Deemo

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Deemo
DeemoLastRecitalVita.jpg
Taiwanese PlayStation Vita cover art
Developer(s) Rayark Games
Esquadra (NS)
Publisher(s) iOS, Android
  • WW: Rayark Games
PlayStation Vita
  • JP: Rayark Games
  • NA: PM Studios
Nintendo Switch
  • WW: Circle Entertainment
  • JP: Flyhigh Works
Producer(s) Yu Ming-Yang
Chang Hsiang
Li Yung Ting
Platform(s) iOS, Android, PlayStation Vita, Nintendo Switch
Release iOS
  • WW: November 13, 2013
Android
  • WW: December 27, 2013
PlayStation Vita
  • JP: June 24, 2015
  • NA: May 16, 2017
Nintendo Switch
  • JP: September 21, 2017
  • WW: September 28, 2017
Genre(s) Rhythm
Mode(s) Single-player

Deemo is a rhythm video game developed by Rayark Games, an independent game developer in Taiwan. The game was released on iOS and Android mobile platforms on November 13, 2013.[1] An enhanced port for the PlayStation Vita, titled Deemo: Last Recital (Japanese: DEEMO~ラスト・リサイタル~), first announced late 2014,[2][3] was released in June 2015.[4] A Nintendo Switch port was released worldwide in September 2017. A remake of the entire game in 3D, titled Deemo -REBORN- was announced in October 2017 for PlayStation 4 with PlayStation VR compatibility.[5]

Gameplay[edit]

The core gameplay of Deemo is a score-based music video game. Each playable song features three levels, namely Easy, Normal, Hard, each given a difficulty rating measured in a 'Level' scale. The levels were originally being ranged between 1 and 10, however the introduction of the Level 11 song Myosotis in the 2.0 version and the Level 12 song Marigold in the 3.0 version, marks the extension of the levels range, now being ranged from 1 to 12. A few selected songs also have an unlockable "Extra" difficulty which may have letters in place of the level number. The player can also customize the speed of the notes before starting a level, in a scale of 0.5 (slowest) to 9.5 (fastest).[6][7]

In each level, a black line is affixed at the bottom of the screen, and horizontal bars known as "notes" approach the line at a perspective from background to foreground. The player must tap on the notes when they reach the bottom line in time with the music, resembling playing on a piano. Black notes requires the player to tap each individually, while yellow notes allows the player to slide across in a chain. Black notes with a white interior is the same as normal black notes, only representing non-piano sounds.[6][7][8]

The player's performance is judged by the accuracy at which each note is hit, where a "Charming" hit is more accurate than a normal hit. At the end of each level, the game shows the player's overall performance in a result screen, providing the proportion of "Charming" hits, the longest chain of consecutive successful hits (Combo), and the overall accuracy in percentage form, with 100% denoting all hits are "Charming". The result screen will congratulate the player for hitting all notes successfully (Full Combo) or achieving 100% accuracy (All Charming). The level is considered completed when a 65% or up accuracy is achieved.[6][8]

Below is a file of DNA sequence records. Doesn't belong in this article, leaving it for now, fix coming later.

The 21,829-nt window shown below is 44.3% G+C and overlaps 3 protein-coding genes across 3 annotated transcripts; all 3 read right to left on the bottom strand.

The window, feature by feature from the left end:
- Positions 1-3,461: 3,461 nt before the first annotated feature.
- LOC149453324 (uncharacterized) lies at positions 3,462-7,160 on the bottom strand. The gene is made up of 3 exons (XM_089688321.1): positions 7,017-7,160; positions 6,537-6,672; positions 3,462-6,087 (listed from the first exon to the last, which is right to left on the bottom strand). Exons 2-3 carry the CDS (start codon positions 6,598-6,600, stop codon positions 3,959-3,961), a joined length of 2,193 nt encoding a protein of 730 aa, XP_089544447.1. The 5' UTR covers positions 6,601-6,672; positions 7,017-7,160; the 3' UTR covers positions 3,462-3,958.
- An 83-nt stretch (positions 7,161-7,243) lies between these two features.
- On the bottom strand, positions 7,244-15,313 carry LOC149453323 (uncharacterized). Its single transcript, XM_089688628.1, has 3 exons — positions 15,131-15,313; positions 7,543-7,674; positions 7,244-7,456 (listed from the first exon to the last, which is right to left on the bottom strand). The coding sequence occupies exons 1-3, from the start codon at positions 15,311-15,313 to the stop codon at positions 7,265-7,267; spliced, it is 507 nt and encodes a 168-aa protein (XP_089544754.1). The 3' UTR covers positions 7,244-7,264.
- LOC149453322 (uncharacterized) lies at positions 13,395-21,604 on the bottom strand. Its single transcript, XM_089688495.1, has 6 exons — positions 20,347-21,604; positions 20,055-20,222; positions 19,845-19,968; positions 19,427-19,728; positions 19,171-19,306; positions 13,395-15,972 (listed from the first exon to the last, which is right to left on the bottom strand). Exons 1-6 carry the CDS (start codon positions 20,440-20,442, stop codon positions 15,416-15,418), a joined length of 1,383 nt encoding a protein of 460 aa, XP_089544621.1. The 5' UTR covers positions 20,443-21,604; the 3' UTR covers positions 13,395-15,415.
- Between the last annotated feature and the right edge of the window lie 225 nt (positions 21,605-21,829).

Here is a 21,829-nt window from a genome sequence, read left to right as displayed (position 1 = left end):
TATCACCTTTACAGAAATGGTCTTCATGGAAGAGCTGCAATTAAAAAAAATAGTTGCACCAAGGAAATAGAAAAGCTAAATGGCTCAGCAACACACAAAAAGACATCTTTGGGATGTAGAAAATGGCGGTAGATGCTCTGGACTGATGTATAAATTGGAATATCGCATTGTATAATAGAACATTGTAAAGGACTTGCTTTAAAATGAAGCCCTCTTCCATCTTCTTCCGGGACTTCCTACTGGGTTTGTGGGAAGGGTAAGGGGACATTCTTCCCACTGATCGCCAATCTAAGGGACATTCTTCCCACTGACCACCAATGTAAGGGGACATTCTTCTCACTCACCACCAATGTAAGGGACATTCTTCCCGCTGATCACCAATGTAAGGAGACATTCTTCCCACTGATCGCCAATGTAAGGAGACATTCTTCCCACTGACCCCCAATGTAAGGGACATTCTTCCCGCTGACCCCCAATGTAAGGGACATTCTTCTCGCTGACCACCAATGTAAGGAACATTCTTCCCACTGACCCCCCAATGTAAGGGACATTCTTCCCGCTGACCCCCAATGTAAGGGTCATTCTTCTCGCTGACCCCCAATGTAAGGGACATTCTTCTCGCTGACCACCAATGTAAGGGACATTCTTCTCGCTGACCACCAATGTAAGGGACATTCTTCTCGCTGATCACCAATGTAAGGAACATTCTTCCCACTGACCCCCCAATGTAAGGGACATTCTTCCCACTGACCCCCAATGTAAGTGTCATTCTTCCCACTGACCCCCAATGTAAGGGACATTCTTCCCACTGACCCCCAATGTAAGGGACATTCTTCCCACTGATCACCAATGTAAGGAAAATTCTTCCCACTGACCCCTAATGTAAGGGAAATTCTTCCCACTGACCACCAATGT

Playable songs[edit]

Deemo uses both instrumental and vocal music to accompany its rhythm game elements. The selection consists of works from composers from multiple regions including Taiwan, Japan, South Korea, Hong Kong. Notable contributors include Earthbound Papas and guitarist Shinichi Kobayashi. Deemo also uses songs that were used in Cytus, another rhythm game by the same developer[8] and songs from Alim's Role-playing game Brave Frontier for the game's collaboration event.

Plot summary[edit]

The game's plot centers around a little girl named Alice that falls from an open trapdoor in the sky, and a black, mysterious character Deemo who, to help the girl return to her own world, plays piano music to grow a special tree sapling sprouting from the piano.[8] As the tree grows, various rooms of the structure open for the girl to explore. The girl also encounters a person wearing a white gown and mask, referred to as the "Masked Lady", who expresses annoyance towards Deemo and the girl trying to grow the tree.

When the tree stops growing at a 20-meter height, the girl discovers a stairway through a painting in the side room and walks into it with Deemo. The stairway leads to a chamber with another piano covered in thick thorns. As Deemo plays on that piano, large-scale tremors occur and the tree resumes growth.

The tree stops growing again at the final 50-meter height, which unlocks a final room from thorns. As the girl and Deemo enter the room, the Masked Lady grabs hold of the girl and the two struggle. Deemo stops the Masked Lady with pats on her head, and proceeds into the room with the girl, leaving the Masked Lady behind.

The final room contains a piano and a hovering platform. Deemo plays more piano music which builds a stairway to reach the platform. When the stairway is fully built, Deemo walks the girl up the staircases and raises her onto the platform, then returns to the piano to play one final tune. The playable song ends with the message "Goodbye, my beloved sister, Alice.", suggesting the girl's name.

As the song finishes, Deemo is revealed to be a manifestation of Alice's elder brother Hans and gradually disintegrates. A series of flashback scenes reveals the siblings were involved in a fatal traffic accident, where Hans sacrificed himself to save Alice. Alice bursts into tears as the platform elevates towards the trapdoor and the Masked Lady removes her hood and mask, revealing her as another Alice (Revealed to be called Celia in The Last Recital) who wanted to prevent her from leaving so that they could be with Hans. As Deemo's world crumbles and he disappears, Alice wakes up in a hospital bed, attached with medical instruments. She removes them and rushes to the window only to find that she escaped Deemo's world, that she was in a coma the whole time and her brother is dead, after the two were hit by a truck and Hans was fatally injured. Alice then collapses into tears as nurses rush to her side to try and comfort her. After the credits, it is revealed that she takes up piano in his memory.